**Note: Now that the “Shelter in Place” orders have given me little to do but write blog posts, I will try to post more often and get caught up to the present.
On November 3rd, I left Virginia on my way to Florida once again to avoid the winter cold. I’d made these reservations, most of them before David died and I continued to make more to fill out my winter as I seemed to be in a daze and on autopilot after his death.
Even though I now could take all the time I wanted to travel south, I followed our same routine of staying at two Walmarts between Virginia and Florida.
We always needed to get there quickly between doctor’s appointments. I guess I’m still in a fog. I don’t seem to be able to think. I’m just doing what I’ve always done whether I need to or should or not.
I arrived at the Roanoke Rapids, NC Walmart at 3:30 and with no one to talk to or take care of, I set up my yoga mat as a puzzle mat. I could have continued on south for another two hours but I just did what I was used to. By myself, I was able to leave Virginia much earlier in the day than we ever managed and thus I arrived much earlier than I needed to. But the stupid Fall Back thing will snatch an hour from me tonight.
The temperature went down to 31 degrees. Lucky me, I have solar, an inverter and an electric blanket. So glad to be moving south. Although this summer with temperatures repeatedly in the 90’s, I might have been glad for 31. Nah….
My puzzle looked good enough to eat when I finished.
After another Walmart night in South Carolina, I arrived at Fort Clinch State Park on Wednesday November 6. The skies were gray when I pulled into my site along the circle near the beach.
In addition to walking along the beach, during my stay, I hiked through the maritime forest with fungi all around me.
Definitely looks like a “magic” mushroom with its colors, doesn’t it?
The ground is covered with soft long pine needles. I don’t make a sound when I walk.
This bright colored fungi among the greens and browns caught my eye from a distance.
Not sure why my camera toned down its color in the closeup. I need to know as much about photography as Gaelyn and Laurel and Eric do. But sadly I don’t. I’m sure it has to do with the closer lighting and settings on the camera.
It was SO hot in Virginia but it became very rainy and windy when I moved south. Hardly ideal beach weather. I’ve had to bring my slides in over night twice. I was amazed to see surfers out in rough and cold seas.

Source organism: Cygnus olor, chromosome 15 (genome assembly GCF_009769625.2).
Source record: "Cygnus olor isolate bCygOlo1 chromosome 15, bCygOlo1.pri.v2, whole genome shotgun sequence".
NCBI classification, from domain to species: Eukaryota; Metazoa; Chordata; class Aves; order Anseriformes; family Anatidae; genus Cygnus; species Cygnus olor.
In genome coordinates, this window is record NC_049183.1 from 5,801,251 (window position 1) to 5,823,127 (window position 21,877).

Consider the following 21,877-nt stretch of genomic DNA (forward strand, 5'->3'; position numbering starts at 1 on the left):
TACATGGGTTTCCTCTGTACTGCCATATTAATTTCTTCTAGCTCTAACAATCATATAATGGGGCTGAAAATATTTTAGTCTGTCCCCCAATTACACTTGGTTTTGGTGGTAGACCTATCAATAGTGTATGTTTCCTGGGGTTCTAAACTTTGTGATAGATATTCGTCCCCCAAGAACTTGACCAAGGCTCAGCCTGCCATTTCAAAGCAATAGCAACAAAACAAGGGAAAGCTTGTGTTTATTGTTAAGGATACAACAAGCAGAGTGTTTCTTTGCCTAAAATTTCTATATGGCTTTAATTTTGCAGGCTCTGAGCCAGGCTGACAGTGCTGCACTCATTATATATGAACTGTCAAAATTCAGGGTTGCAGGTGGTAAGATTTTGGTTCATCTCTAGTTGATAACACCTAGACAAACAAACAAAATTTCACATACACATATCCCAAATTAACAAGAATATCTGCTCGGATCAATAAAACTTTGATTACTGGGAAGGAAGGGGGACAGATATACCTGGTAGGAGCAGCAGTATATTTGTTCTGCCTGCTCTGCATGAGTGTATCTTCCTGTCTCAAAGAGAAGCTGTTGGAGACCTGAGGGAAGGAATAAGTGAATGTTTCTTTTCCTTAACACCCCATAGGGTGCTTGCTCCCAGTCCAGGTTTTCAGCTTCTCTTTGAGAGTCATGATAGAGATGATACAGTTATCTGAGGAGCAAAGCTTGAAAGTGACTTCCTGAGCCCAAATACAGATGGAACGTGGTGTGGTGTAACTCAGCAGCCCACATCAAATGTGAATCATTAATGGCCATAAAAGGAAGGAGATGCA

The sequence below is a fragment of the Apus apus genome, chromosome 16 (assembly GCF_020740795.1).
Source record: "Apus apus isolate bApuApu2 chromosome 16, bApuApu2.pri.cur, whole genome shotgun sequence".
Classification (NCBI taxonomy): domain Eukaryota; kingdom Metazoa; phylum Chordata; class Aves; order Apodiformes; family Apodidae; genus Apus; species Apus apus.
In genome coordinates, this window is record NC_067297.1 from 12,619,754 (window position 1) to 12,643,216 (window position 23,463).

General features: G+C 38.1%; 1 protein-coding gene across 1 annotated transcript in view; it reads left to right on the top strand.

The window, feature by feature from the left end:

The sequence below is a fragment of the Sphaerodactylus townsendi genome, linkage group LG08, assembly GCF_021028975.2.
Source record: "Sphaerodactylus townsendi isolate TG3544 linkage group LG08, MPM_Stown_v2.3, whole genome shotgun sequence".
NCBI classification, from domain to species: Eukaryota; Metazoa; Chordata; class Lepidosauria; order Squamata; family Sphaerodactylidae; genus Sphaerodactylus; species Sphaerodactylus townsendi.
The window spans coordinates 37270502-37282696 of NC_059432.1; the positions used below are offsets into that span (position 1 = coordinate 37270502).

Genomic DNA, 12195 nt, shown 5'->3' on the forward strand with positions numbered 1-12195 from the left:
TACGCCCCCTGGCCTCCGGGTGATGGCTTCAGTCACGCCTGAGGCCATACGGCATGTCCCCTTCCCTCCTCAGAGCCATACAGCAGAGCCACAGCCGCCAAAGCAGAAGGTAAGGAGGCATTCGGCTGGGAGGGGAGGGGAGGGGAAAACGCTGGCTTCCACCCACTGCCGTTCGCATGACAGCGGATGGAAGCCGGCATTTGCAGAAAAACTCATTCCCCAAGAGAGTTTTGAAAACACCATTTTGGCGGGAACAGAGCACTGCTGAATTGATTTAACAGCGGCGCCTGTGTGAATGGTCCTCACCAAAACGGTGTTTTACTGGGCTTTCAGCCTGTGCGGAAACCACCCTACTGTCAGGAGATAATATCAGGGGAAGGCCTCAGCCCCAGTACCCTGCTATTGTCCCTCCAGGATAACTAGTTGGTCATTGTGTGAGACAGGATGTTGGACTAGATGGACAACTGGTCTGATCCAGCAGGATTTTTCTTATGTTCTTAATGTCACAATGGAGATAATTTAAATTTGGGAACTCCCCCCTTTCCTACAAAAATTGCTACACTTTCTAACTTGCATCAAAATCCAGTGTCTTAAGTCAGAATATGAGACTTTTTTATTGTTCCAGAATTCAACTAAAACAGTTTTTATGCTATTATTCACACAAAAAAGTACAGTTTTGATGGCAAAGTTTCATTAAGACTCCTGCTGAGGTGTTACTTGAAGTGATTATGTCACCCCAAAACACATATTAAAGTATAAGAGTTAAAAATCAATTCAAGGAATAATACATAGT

They had period songs for each war and a soldier came out with an authentic uniform and gun of that time. They each fired their weapon.
It was quite sobering to see just how many wars this country has fought. It seems there was one about every 25 years from before the founding of the country.
The uniforms seemed exact and very interesting. I’m not sure this Revolutionary Soldier has been doing his calisthenics.
The program was very patriotic and well done although I took exception to their referring to the Seminole Wars as “peace keeping missions”. I think it’s long past time for us to admit that they were efforts at genocide as we invaded the Native American’s land, abused the people, put them in concentration camps called reservations and destroyed their culture.
After 5 days at Fort Clinch I Move to my favorite and most RV damaging park Gamble Rogers for two weeks. By most damaging I mean that because the park is right on the ocean, over the past 9 years Winnona has taken on a great deal of rust that I really must find a way to take care of. Any suggestions much appreciated. Who does that sort of work?
I’ve found that moving as a solo RVer is a much bigger deal than when one is part of a couple which is one reason why I try to stay as long as I can at each park. Not only do I have to pack everything up and put everything away both inside and outside by myself but I have to move the car to a spot where I can put it on the RV and then walk back for the RV, move it there, hook up the car and then do the reverse when I get to where I am going. It was so much easier for us both when David did the outside chores and put away then set up and I did the inside.
I love my ocean front site but it really is hard on Winnona.
It’s a hard view to resist from my picture window.
The full moon over the water the evening of the day I arrive welcomes me.